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Rebecca Richards

Biological evidence of the future: the use of sequencing in forensic DNA analysis

About Rebecca Richards

Rebecca Richards is a doctoral student in the Forensic Science Programme at the University of Auckland. Her research focuses on the development and optimisation of DNA methylation markers for forensic applications, specifically identical twin differentiation and chronological age estimation. Rebecca is also a senior technician in the Forensic Biology Group at the Institute of Environmental Science and Research (ESR), a Crown Research Institute which provides forensic services to the New Zealand Police. In addition, she is running point for the MinION research currently being undertaken at ESR and is involved in the wider validation of DNA sequencing for forensic use.


Forensic DNA profiling uses short tandem repeat (STR) analysis for human identification purposes, i.e. to establish a link between biological evidence and an individual. This technique is currently limited to assessing the length of STR alleles via capillary electrophoresis and relies on the comparison to a reference DNA profile. The advent of DNA sequencing has revolutionised the field of forensic genetics. Alleles with the same length but a different sequence can be distinguished, providing additional discrimination between individuals which can greatly aid in DNA mixture interpretation. Rare sequence mutations can be identified to differentiate identical twins, who cannot be told apart using conventional DNA profiling. Using sequencing, scientists have also begun to harness intelligence-based information that a biological sample can provide which could be of use in an investigation. The analysis of single nucleotide polymorphisms (SNPs) offers new opportunities in the form of forensic DNA phenotyping and forensic epigenetics. Prediction of eye, hair and skin colour, as well as bio-geographic ancestry and chronological age estimations of an unknown individual are all now possible. The introduction of nanopore sequencing technology has the potential to transform the field of forensic genetics even further. The portability and real-time capability of the MinION could shift analysis out of the lab into the field, greatly reducing cost and turnaround time which are critical in an investigation. Research into the feasibility of this technology for forensic applications is currently underway. Sequencing has not only changed the field of forensic genetics, but also has changed the way biological evidence is approached and could be used in investigations which has had a wide-reaching effect in enforcement, legal, governmental and judicial fields. Although not routinely used in forensic casework at present, many forensic laboratories around the world are currently validating sequencing technologies with the expectation that this will be the biological evidence of the future.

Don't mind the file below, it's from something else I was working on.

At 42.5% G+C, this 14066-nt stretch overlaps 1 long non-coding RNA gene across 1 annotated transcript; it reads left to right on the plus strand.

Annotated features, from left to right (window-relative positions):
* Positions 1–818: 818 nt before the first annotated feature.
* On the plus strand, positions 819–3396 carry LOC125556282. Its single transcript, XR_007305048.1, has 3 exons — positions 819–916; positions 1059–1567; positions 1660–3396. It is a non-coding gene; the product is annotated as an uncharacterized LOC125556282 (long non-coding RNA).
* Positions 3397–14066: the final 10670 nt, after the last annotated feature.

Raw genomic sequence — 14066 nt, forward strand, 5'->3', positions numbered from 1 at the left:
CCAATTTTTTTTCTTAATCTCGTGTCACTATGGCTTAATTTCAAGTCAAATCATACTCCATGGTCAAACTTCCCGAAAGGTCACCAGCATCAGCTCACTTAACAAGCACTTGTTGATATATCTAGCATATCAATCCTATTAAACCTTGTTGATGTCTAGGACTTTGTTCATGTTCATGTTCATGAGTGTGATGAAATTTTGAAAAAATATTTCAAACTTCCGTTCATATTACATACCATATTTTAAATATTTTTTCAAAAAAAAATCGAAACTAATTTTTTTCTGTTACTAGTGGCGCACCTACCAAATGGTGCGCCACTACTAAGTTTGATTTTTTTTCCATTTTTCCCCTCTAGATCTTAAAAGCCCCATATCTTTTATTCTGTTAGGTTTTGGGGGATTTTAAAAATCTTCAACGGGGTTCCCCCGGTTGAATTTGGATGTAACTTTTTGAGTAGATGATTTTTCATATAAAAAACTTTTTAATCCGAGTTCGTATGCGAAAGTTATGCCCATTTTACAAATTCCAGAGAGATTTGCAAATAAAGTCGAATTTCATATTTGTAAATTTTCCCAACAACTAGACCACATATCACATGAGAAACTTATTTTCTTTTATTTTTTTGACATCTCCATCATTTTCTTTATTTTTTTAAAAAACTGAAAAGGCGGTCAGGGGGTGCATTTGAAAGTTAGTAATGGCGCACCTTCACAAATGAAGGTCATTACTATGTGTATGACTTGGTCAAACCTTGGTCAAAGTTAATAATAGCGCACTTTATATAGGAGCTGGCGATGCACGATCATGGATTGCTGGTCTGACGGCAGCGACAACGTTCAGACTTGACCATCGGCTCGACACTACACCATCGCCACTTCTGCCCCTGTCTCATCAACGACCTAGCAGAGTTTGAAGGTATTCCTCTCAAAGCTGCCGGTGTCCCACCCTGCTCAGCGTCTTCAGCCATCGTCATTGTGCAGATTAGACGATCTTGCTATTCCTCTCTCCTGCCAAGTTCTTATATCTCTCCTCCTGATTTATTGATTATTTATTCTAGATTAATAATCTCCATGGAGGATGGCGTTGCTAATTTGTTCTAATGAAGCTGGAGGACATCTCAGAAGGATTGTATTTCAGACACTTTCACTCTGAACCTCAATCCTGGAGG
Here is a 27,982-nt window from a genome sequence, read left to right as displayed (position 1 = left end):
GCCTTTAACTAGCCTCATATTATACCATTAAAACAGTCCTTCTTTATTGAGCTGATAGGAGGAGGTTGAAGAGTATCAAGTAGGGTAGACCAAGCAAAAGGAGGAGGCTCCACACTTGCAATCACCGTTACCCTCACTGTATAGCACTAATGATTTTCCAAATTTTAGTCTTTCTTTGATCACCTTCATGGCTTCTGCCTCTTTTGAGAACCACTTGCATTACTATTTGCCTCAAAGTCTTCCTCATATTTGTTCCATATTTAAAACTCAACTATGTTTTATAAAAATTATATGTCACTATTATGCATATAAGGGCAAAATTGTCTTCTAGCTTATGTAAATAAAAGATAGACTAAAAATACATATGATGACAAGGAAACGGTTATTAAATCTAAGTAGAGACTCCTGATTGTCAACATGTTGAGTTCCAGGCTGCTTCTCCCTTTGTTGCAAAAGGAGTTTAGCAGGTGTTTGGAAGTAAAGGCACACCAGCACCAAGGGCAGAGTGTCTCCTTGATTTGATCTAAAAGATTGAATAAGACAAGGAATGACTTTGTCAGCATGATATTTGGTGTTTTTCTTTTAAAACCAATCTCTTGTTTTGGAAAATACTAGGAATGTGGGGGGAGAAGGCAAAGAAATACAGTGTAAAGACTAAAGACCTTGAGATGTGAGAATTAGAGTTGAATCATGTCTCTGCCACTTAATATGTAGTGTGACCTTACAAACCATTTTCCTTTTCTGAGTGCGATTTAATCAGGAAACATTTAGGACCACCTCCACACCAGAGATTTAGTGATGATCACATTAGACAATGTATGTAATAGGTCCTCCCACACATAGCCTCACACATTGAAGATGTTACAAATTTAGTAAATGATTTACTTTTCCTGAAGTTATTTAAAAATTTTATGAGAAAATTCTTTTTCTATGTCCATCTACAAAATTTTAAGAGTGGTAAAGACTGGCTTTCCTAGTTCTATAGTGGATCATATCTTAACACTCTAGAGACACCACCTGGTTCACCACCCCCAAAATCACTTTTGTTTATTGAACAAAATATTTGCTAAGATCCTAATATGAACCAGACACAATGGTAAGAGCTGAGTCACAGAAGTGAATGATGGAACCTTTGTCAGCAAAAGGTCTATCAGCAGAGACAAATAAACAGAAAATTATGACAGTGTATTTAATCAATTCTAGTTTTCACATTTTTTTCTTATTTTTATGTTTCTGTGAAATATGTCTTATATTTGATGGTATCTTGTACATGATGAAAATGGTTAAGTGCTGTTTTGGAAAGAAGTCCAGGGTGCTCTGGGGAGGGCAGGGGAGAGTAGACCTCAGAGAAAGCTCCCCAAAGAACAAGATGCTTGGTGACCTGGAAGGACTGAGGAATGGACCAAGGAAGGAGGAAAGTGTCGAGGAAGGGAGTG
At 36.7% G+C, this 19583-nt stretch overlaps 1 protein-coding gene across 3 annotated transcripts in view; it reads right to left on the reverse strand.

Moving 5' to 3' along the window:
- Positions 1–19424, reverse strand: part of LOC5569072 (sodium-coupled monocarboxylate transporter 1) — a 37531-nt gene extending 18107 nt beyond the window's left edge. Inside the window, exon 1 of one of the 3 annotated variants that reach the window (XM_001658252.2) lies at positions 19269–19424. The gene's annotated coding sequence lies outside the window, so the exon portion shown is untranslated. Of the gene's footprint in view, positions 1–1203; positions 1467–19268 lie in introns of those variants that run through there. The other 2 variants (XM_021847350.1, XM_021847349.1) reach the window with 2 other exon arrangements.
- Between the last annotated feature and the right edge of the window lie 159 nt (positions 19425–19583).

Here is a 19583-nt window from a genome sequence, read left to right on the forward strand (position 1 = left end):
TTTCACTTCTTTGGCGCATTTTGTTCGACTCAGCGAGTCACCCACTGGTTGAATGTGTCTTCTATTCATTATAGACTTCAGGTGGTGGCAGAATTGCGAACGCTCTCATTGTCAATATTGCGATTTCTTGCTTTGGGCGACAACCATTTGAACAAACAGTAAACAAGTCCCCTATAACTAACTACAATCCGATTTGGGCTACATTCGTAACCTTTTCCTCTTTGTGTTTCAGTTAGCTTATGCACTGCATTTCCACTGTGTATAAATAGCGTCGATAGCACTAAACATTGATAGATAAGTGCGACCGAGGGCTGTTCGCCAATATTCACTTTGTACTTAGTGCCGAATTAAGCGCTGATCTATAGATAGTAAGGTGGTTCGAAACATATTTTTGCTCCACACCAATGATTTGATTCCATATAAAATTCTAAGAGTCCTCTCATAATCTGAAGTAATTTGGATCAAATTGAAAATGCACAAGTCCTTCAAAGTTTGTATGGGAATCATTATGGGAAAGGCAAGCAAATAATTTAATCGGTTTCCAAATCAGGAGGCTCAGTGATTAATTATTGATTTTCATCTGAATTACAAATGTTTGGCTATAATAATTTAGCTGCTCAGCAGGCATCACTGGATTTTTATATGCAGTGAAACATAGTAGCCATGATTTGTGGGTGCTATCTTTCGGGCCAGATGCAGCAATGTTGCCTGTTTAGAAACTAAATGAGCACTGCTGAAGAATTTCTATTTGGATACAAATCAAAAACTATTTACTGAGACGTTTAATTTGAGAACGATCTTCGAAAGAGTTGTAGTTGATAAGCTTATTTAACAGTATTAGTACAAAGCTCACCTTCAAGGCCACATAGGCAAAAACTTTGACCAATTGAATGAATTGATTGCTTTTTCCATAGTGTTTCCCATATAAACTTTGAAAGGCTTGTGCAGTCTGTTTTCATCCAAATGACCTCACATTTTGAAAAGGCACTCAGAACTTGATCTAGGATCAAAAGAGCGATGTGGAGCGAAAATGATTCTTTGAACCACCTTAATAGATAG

Rebecca Richards

Rebecca Richards

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